Hence, we conclude that this case should be restored to the active list. The State has no burden to demonstrate its right to proceed with civil discovery. The defendants must demonstrate how the discovery burdens imposed upon them outweigh the public interest. The trial court shall thereafter exercise its discretion to mete out justice in both the civil and criminal litigations. It has full authority to manage the course of discovery. The criminally-accused defendants are in the most sensitive position and the order of discovery from them may be scheduled to follow discovery from the other civil defendants, who must themselves choose whether to exercise the privilege in these proceedings or to incur the consequent civil burdens. It may be that in the orderly progress of discovery the criminal litigation will have been concluded in advance of any scheduled civil trial date, in which event any defendants then choosing to testify or reopen discovery might be free to do so or to produce evidence from the other co-defendants. If this order of disposition does not occur, we fail to see why the investors and the public should continue to be prejudiced indefinitely by the defendants' requests for delay. See Boesky, supra, 660 F. Supp. at 1498 (fifth-amendment claim insufficient to sever and stay cases against defendant) (citing Securities & Exch. Comm'n v. Dresser Indus., Inc., supra, 628 F.2d at 1376 (similarly denying stay), and Paine, Webber, Jackson & Curtis, Inc. v. Andrus, Inc., 486 F. Supp. 1118, 1119 (S.D.N.Y.1980) (denying stay)); see also Securities & Exch. Comm'n v. First Fin. Group, Inc., 659 F.2d 660, 667 (5th Cir.1981) (stay of civil proceedings denied to defendant since "[p]rotection of the efficient operation of the securities markets and the financial holdings of investors from fraudulent marketing practices may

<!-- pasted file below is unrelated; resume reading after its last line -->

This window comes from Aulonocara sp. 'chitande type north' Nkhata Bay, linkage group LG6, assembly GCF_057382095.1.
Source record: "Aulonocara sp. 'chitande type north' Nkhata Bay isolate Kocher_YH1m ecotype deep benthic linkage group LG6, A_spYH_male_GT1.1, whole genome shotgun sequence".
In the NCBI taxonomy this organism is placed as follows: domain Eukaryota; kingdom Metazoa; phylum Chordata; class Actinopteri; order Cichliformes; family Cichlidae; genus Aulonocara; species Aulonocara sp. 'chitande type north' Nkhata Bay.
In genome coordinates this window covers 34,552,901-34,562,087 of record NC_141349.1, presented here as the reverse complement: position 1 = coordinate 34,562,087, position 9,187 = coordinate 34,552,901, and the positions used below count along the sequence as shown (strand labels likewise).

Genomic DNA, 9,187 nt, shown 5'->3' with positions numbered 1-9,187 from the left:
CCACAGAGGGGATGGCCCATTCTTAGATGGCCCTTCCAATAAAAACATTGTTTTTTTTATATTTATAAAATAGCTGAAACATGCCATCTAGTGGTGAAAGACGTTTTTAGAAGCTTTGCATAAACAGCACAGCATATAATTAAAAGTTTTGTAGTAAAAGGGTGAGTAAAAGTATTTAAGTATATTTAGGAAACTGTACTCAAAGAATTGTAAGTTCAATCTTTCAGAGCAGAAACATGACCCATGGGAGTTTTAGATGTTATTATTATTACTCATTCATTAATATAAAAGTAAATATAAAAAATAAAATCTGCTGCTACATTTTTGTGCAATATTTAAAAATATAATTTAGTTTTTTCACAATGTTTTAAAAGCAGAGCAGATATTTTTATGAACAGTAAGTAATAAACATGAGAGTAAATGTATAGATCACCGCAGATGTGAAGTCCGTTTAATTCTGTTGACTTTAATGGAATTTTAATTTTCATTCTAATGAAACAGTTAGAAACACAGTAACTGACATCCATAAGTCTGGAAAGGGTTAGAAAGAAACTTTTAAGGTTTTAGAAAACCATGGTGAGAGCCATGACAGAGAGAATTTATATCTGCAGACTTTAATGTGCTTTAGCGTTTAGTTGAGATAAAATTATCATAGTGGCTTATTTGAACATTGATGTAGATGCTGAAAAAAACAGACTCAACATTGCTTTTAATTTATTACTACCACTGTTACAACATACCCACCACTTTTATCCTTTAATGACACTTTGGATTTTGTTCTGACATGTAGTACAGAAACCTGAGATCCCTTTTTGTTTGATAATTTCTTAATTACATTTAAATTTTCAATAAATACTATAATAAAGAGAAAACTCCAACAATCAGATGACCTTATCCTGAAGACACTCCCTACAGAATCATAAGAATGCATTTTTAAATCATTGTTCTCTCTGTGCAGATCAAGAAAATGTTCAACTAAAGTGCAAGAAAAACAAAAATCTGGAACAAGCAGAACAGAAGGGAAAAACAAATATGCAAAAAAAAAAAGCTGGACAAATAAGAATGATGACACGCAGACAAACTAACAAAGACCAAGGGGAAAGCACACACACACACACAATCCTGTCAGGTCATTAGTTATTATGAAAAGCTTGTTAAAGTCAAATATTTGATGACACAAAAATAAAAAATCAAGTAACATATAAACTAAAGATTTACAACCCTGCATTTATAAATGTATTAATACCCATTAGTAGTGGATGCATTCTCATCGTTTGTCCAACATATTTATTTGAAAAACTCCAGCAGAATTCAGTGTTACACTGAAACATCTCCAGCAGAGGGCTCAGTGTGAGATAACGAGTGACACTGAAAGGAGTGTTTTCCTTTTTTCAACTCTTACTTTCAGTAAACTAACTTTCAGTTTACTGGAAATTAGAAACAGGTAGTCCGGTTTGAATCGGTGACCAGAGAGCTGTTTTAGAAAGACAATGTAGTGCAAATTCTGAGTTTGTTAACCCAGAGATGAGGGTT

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require prompt civil enforcement, which can not await the outcome of a criminal investigation.") (citing Securities & Exch. Comm'n v. Dresser Indus., Inc., supra, 628 F.2d at 1375). In a recent action under N.J.S.A. 49:3-47, the Bureau recovered $3.1 million for defrauded investors. Edwards v. Premium Resources, Inc., C-3137-86 (Ch.Div. June 20, 1988).
Of course, we must be sensitive to the potential for the State's deliberately manipulating a civil procedure in order to obtain evidence against a criminal defendant. Should the government "use * * * the civil discovery process to compel answers to interrogatories * * * to build the government's case in a parallel criminal proceeding[, it would reflect] 'such unfairness and want of consideration for justice' as to require reversal." Securities & Exch. Comm'n v. Dresser Indus., Inc. supra, 628 F.2d at 1375 (quoting United States v. Kordel, supra, 397 U.S. at 11, 90 S. Ct. at 770, 25 L. Ed. 2d at 10). The trial court shall have discretion to deal with such an occurrence. We have recently reemphasized our commitment to fundamental fairness in the prosecution of criminal matters. See State v. Strong, 110 N.J. 583 (1988) (testimony compelled under grant of immunity may not lead to penal detriment of its maker). We have no sense that such is the object of the State in these proceedings. The Bureau of Securities is entirely separate from the Division of Criminal Justice, and, if anything, its lack of cooperation in this case has been more of a problem to the State than to the defendants.
The judgment of the Appellate Division is reversed and the cause remanded to the trial court for further proceedings.